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8 Ways to Help You Travel Easier With Your Arthritis

Tips on Controlling Your Arthritis

Carol Page, PT, DPT, CHT
Rehabilitation Department
Hospital for Special Surgery

Do you worry about arthritis spoiling your vacation or business trip? What to take with you, what you do en route, and how you settle in to your vacation digs can have a big impact on whether you have joint trouble on a trip. Try these travel-smart tips.

  1. Pack your medications first - in labeled containers that go in your carry-on luggage. And take an extra copy of your prescriptions with you in case your medications get lost. Nothing can spoil your trip worse than not having your medications at hand.
  2. Get a suitcase with wheels or use a wheeled luggage cart. Try to get a model that you can push rather than pull. Pushing (preferably with two hands) places the load squarely in front of you. This helps to conserve energy and avoid the joint-twisting strain of pulling with one hand. Models that are designed for pulling can usually be pushed if the handle locks in an upright position.
  3. Don't over-pack nor over-lift. Even though your suitcase is on wheels, there are all too many occasions when you will have to lift it - onto the X-ray platform, into the overhead bin, etc. When those occasions arise, don't be shy about asking someone else to do the lifting - preferably someone else in a uniform whose job it is to help but if someone like that is not available, just someone who looks strong. People are more willing to help than you might think.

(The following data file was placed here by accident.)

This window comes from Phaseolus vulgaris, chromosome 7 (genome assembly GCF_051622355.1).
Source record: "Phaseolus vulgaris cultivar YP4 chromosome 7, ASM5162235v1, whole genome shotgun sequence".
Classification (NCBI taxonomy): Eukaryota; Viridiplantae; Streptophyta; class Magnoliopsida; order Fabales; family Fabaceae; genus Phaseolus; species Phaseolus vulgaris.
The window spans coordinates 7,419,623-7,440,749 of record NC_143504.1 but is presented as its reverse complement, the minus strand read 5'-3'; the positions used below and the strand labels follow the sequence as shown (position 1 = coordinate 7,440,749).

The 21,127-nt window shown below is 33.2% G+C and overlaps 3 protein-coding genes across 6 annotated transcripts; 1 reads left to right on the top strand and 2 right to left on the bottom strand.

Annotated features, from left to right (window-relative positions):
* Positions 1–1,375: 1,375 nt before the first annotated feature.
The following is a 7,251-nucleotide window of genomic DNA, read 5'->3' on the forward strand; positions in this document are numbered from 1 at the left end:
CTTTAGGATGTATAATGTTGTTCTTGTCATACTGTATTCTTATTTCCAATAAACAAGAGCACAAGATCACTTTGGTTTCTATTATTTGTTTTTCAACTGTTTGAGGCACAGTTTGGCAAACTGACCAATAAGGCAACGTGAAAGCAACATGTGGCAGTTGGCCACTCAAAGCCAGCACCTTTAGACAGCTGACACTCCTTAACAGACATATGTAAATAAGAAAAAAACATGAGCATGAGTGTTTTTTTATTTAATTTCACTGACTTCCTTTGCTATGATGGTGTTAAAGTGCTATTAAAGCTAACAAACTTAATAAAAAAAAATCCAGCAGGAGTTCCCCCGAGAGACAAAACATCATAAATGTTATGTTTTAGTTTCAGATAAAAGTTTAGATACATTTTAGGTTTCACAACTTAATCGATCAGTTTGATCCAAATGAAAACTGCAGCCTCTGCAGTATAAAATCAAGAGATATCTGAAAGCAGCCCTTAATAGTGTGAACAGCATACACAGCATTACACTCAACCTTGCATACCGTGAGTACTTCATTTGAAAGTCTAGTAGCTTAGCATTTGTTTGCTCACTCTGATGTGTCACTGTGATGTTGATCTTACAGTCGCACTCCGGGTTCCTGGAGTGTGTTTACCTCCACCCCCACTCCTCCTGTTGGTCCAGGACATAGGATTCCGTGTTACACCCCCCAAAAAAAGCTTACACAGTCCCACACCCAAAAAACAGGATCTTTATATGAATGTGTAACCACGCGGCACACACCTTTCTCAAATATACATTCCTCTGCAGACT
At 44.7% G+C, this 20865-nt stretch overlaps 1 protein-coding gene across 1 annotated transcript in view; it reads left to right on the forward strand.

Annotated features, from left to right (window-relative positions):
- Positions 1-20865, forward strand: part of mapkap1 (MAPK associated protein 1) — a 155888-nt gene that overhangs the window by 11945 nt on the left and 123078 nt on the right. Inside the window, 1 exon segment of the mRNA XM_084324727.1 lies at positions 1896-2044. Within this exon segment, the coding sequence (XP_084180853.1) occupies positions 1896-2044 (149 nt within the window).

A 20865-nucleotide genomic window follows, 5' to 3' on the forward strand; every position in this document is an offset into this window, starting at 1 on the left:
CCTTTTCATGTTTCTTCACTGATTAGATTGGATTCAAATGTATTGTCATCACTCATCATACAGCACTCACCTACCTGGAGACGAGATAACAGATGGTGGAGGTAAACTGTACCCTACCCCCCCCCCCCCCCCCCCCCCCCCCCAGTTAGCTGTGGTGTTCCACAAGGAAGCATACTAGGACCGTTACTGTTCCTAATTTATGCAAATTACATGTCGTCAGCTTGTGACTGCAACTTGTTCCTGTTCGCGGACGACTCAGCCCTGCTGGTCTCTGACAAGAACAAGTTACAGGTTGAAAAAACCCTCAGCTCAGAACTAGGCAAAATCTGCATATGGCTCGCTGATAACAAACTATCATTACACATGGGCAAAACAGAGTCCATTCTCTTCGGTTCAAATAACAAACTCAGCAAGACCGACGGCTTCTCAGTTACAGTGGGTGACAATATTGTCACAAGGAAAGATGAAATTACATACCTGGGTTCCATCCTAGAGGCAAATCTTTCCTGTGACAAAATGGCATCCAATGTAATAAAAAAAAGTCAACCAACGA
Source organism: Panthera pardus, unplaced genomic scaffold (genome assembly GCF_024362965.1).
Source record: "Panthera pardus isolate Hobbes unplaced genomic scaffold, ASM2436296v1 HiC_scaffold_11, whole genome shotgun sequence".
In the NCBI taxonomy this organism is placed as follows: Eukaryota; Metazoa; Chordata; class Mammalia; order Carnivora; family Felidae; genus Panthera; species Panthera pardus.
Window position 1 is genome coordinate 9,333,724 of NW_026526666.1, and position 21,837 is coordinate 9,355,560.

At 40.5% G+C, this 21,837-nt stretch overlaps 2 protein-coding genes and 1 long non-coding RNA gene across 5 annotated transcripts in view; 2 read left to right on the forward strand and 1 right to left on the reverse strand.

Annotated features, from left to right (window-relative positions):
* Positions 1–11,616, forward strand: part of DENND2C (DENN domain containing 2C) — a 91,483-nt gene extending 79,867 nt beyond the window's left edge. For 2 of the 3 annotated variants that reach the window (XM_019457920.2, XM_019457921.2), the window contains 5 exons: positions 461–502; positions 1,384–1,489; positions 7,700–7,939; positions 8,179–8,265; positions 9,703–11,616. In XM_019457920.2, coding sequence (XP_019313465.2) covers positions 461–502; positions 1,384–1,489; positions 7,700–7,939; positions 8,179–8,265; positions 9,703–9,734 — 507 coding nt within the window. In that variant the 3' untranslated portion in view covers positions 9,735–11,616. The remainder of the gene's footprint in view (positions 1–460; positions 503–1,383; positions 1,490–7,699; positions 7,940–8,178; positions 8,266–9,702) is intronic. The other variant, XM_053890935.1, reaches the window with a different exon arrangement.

4. Don't sit for hours at a time in a plane, bus, or car. Standing and walking for even two minutes every hour can make a huge difference in how you feel when you arrive. On planes and buses, try to get an aisle seat, which makes it easier to regularly stretch your arms and legs as well as stand up and walk around. If you're driving, allow time for hourly five-minute stops.
  5. Sit way back, making sure your rear end touches the seat back. Slouching leads to back pain, whether or not you have arthritis. If you're short and stuck in a deep seat, stick something behind you for comfortable back support - a pillow, folded airplane blanket, or your own coat or sweater.
  6. Try a bath at the end of the day. When hours of sightseeing or shopping have left you tired and achy, a deep, soothing soak can relax and revive you. If you have osteoarthritis, ease into a moderately hot bath. But for inflammatory types such as rheumatoid arthritis or lupus, you may want a cool bath or simply want to put cool compresses on "hot" complaining joints. You can buy cold packs that will chill in the hotel mini bar.
  7. Pack a plug-in night-light. In unfamiliar surroundings, it can help prevent stumbles or falls. If you forget to bring one along, just leave the bathroom light on when you go to bed.
  8. Pack a small "emergency" kit in your carry-on bag. Your own levels of concern and where you're going will determine what you pack. But at the least it should include: bottled water to take your medicine; one meal's worth of calories, such as from a health-food bar; a flashlight; in winter, a kevlar blanket, available online or at hardware stores.

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